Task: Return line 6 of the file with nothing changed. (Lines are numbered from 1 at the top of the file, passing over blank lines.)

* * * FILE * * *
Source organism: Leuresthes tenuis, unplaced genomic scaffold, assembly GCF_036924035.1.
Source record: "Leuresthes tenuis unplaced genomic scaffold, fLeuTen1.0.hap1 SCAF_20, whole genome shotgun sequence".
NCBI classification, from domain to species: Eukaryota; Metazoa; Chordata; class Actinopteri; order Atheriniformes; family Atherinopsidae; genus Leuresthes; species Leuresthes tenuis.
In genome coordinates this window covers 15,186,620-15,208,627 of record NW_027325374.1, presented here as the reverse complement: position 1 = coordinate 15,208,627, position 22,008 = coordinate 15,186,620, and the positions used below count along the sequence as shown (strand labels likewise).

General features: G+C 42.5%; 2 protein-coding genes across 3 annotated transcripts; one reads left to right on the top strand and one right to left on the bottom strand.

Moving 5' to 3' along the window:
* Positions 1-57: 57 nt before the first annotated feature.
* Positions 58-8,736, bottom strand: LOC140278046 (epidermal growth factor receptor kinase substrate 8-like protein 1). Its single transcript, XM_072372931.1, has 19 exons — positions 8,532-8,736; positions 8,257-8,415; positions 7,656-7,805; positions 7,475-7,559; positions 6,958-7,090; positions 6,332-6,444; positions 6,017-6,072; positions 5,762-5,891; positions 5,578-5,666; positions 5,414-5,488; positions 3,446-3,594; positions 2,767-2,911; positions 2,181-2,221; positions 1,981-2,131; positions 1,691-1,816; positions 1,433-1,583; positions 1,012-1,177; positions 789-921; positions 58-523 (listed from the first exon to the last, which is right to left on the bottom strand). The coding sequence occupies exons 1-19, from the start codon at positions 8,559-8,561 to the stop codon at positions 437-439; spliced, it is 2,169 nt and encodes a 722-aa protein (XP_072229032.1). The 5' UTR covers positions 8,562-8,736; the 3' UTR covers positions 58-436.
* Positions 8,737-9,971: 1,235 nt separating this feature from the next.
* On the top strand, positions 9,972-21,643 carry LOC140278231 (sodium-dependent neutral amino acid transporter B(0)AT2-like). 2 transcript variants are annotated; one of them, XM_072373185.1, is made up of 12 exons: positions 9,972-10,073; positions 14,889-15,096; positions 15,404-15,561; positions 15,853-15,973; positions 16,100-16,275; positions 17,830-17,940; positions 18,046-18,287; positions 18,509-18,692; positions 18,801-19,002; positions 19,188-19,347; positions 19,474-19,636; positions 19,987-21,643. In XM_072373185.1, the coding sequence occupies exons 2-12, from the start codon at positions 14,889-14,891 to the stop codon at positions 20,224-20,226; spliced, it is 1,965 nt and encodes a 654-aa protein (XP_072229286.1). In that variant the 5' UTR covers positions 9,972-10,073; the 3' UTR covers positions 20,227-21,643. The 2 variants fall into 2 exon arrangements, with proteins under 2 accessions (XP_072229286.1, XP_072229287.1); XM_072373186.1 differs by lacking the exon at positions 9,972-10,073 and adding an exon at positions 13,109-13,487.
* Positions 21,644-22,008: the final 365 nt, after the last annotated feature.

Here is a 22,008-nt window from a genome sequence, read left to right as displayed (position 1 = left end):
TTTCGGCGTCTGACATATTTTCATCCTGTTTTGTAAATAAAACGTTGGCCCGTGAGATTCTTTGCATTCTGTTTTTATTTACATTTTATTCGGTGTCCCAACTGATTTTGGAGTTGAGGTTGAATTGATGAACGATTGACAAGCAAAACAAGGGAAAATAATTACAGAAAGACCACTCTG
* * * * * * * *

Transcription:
Moving 5' to 3' along the window: